Today is Human Rights Day, a day where we commemorate the signing and adoption of the Universal Declaration of Human Rights. It sets out the civil, political, cultural, economic, and social rights that are the birth right of all human beings and underpins the freedoms that we all hold as humans - freedom of speech, freedom of worship, freedom from want, and freedom from fear.
The women’s rights campaigns are intertwined with these fundamental rights, that is why the 16days campaign runs from International Day for the Elimination of Violence Against Women (25th November) to Human Rights Day (10th December). The aims are the same, we are striving for equality and for these fundamental freedoms to be universally upheld and acted on.
From the South West of England to the UK to the international stage, sexual and gender-based violence against women is a global problem. As a gross violation of human rights and a destruction of women and girls dignity, it has no place in our society.
The '16 Day Campaign' of activism is aimed at raising awareness around and bringing people together to fight gender violence. Over this period I tweeted, blogged and shared infographics and posts in order to help spread the message and highlight the severity of the problem and create a dialogue around what action can be taken.
From highlighting what the EU is doing to battle gender violence and inequality to how we need to smash the glass ceiling preventing women reaching the very top of companies, over the last 16 days I have tried to cover the many ways in which gender violence and discrimination permeate our society and the impact it has on women everywhere.
I was privileged to have been able to share with people the personal story of a woman who was the victim of domestic abuse and bring forth the vital and life changing work that charities such as SurviveDV do. The impact that they have is immeasurable and we must continue to support them.
This year the official theme of the 16 Day campaign is 'Education.' It is an incredibly powerful tool and one, which can be used to teach respect, relationship education and sexual education early so that children and young people can develop the right attitude from a young age and carry these values into later life. No where is this seen more than in the plight of refugees who are fleeing terror and violence in there countries and are searching for a better, safer life. The humanitarian aid must provide food, medicine and shelter but it must include a long-term commitment to helping refugees rebuild their lives through education. Only by doing this can we prevent a lost generation unable to rebuild their lives and are more likely to be prey to early marriage, child trafficking, child labour, and are vulnerable to extremism.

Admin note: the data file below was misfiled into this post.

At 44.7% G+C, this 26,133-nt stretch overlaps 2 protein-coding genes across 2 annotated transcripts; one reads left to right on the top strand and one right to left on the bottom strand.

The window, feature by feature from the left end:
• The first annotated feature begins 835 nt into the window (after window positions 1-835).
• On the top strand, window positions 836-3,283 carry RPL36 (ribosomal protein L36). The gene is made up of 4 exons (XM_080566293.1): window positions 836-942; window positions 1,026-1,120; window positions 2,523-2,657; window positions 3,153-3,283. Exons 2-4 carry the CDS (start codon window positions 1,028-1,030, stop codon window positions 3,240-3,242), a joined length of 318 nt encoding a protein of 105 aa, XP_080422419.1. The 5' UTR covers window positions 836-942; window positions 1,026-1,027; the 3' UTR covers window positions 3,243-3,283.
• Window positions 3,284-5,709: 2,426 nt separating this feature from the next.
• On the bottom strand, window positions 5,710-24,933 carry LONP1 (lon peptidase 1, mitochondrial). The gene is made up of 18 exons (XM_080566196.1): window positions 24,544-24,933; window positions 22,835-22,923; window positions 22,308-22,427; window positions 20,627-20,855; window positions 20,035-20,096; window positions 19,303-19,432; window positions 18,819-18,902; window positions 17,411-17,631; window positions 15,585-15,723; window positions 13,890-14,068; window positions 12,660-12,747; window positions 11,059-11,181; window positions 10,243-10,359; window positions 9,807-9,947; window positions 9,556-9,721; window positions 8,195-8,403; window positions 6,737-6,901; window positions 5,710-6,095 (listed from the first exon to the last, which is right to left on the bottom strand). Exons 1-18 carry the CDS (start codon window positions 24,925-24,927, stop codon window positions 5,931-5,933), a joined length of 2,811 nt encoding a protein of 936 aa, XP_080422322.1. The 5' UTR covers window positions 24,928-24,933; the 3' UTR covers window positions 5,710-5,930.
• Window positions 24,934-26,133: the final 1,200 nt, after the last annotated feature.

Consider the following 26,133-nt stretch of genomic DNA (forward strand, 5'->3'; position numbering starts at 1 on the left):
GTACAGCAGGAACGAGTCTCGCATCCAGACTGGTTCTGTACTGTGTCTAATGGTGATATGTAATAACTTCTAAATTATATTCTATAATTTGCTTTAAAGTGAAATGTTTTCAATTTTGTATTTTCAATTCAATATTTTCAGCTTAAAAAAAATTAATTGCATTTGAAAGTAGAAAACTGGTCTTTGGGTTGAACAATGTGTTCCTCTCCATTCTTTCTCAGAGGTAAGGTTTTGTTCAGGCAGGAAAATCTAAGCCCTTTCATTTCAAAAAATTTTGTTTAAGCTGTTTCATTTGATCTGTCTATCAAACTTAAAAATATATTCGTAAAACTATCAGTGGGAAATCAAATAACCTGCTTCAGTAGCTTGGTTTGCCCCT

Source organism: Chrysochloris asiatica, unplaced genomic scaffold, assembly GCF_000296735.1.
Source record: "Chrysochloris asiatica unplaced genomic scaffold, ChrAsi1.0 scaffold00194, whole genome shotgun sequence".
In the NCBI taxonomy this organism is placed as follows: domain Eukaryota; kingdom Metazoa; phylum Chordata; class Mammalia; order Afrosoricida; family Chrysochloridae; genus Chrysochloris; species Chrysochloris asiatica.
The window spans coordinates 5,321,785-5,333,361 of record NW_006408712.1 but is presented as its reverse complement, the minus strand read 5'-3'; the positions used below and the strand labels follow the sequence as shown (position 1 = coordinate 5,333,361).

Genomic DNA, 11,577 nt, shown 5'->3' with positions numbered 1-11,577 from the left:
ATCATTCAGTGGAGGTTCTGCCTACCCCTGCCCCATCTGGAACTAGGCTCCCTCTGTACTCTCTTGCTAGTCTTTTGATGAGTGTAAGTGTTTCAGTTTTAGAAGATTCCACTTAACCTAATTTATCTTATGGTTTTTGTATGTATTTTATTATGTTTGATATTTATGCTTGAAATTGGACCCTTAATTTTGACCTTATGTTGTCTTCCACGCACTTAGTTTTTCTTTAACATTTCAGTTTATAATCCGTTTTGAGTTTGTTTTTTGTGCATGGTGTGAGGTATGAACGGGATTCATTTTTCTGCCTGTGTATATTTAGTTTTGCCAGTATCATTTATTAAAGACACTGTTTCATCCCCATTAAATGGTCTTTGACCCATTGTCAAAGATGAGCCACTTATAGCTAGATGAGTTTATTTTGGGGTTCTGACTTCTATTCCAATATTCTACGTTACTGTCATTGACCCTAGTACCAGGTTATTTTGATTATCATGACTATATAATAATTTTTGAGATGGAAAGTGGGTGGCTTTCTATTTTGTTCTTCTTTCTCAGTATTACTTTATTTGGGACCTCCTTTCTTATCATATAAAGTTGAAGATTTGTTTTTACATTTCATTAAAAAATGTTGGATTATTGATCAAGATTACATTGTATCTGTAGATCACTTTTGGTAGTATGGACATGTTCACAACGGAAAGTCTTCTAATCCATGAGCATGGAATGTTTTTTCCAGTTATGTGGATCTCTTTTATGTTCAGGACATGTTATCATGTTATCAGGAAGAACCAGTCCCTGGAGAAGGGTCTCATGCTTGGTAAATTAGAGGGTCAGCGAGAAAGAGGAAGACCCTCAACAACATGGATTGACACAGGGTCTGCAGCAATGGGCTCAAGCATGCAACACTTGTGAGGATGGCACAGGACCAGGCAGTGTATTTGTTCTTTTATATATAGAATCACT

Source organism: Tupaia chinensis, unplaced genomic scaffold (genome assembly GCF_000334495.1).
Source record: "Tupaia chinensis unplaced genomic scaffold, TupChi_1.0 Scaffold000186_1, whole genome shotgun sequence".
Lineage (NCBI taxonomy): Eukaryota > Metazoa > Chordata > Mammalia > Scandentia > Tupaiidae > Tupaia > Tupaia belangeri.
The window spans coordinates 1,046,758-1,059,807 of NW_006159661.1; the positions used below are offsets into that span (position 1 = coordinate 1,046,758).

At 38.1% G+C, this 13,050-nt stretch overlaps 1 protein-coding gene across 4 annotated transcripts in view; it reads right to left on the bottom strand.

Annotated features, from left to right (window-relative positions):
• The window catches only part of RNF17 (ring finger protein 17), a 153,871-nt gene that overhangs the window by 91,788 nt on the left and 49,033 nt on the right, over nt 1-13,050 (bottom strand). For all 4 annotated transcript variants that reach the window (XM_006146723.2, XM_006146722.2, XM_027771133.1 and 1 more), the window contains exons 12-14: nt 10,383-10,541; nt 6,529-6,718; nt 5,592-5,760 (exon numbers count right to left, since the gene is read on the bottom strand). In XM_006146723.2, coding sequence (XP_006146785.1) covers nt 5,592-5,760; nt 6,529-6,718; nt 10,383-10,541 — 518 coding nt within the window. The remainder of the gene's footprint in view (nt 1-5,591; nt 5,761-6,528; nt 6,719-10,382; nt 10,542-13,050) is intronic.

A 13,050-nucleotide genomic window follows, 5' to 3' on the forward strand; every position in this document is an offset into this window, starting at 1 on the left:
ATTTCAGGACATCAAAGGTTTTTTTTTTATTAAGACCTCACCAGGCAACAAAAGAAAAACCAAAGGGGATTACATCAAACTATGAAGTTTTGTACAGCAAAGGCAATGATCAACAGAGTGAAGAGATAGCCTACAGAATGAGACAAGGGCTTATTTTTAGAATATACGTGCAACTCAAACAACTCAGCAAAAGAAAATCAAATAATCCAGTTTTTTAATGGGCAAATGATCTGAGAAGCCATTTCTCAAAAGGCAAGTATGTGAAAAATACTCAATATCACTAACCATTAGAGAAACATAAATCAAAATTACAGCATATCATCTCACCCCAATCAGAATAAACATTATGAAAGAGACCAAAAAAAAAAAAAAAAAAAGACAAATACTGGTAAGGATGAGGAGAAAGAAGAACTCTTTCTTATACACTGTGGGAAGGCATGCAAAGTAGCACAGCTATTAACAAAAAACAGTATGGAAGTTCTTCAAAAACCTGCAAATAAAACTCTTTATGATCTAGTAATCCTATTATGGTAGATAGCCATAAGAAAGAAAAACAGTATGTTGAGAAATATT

We can never forget just how lucky we are that we live in Britain where the right to an education is enshrined in law and provided by the state. Yet gender discrimination, violence and bias exists within our education system as well. Barriers block and impede British women’s chances of succeeding in education and their careers throughout their lives. From discrimination and harassment in their work lives to the damage that “lad” and “campus” culture is doing at our colleges and University where a quarter of students have experienced unwelcome sexual advances.
Hopefully this years 16 Days campaign will have made more people aware of how pervasive gender violence and discrimination is in our society and that I have played a small role in this. International Day for the Elimination of Violence Against Women and Human Rights Day play a vital role in bringing attention to violence and discrimination against women but we shouldn't believe tour work is done for another year. There is so much more to be done; it would be easy to let ourselves feel helpless against the tide but progress that has been made and is continually being made towards equality.